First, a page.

Wine’s exhibition style also operates with a venerable degree of theatrically and environmental concern, where objects give the appearance of human interactivity, outline a human form or, to cite an example from a recent exhibition, manifest themselves as three self portraits puppets floating like a Alexander Calder mobile. His vessels are never used functionally despite their frequent semblance as objects that are designed to contain.
His clothes and shoes, the glass from which he drinks “Jesse’s Wine” and other daily ephemera are part of each assembly. But they have work to do, it’s not as simplistic as the description makes it seem:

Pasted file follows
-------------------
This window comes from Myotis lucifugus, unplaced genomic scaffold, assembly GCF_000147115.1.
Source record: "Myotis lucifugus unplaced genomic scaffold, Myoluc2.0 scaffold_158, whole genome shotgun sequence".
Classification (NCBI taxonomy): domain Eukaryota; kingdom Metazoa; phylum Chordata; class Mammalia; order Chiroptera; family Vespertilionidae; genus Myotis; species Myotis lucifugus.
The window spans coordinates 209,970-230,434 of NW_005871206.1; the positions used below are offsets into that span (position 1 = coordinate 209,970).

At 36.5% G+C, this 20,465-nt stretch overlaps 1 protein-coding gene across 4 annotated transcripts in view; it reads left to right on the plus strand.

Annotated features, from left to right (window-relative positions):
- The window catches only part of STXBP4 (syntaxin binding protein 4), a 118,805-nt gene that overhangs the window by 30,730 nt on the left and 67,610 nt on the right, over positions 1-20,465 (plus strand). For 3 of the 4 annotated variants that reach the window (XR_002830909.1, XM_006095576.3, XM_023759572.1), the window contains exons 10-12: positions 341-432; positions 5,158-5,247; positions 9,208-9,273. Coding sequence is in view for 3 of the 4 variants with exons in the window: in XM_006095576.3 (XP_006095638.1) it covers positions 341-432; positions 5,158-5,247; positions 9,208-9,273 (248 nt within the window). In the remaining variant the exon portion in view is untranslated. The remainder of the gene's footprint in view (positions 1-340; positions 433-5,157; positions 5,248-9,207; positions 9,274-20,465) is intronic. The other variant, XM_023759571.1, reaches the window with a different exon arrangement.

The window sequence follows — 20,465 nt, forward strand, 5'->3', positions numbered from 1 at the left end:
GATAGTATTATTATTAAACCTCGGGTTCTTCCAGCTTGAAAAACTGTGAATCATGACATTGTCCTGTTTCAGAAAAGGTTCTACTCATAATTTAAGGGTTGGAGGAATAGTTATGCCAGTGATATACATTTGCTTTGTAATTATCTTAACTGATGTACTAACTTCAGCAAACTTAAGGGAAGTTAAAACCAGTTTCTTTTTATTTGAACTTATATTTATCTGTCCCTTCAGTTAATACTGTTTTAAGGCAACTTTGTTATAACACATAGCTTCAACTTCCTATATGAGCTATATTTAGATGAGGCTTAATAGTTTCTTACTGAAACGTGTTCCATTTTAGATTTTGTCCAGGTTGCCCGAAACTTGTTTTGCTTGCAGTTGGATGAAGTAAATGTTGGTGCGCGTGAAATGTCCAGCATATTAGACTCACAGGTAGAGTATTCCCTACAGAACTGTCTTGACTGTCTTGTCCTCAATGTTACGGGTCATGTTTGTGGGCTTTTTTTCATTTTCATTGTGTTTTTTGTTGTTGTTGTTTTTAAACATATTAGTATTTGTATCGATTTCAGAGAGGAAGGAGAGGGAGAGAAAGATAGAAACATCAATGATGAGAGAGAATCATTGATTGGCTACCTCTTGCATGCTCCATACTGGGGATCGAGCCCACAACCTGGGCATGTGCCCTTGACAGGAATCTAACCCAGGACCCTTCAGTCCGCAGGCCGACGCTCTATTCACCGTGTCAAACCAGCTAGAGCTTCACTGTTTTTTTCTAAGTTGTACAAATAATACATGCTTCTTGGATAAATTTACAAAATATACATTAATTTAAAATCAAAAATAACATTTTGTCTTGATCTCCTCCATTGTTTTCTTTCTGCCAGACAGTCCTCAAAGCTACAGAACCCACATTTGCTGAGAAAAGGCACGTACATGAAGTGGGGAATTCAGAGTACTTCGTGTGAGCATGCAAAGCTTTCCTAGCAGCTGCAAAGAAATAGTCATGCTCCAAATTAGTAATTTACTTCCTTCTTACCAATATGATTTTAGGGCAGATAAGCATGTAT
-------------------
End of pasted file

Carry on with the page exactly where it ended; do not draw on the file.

[He] uses ceramics to re-engage with a formative creativity, which through clay, explores a tactile world of things seemingly without irony or critical scrutiny. Wine seems to re-evoke the early modern romantic notion of the ‘artist’; that of an individual with unique access to a simpler and less problematic perception of the world.
To this end ‘Young Man Red’ recalls not only Alexander Calder’s mobiles, but also ‘Le Cirque de Calder’ (1961), a fully working model of a circus made from wire and wood, and featuring kinetic contortionists and sword swallowers, which revels in the immersion of childish play.
The second part of the show is a gallery of pedestals with various individual works, his Bloody Hell series in which he pays homage to work to leading such as Peter Voulkos, Kenneth Price and John Mason while ruthlessly satirizing this canon. Mulvhill states that the artist learns by the notion of copying: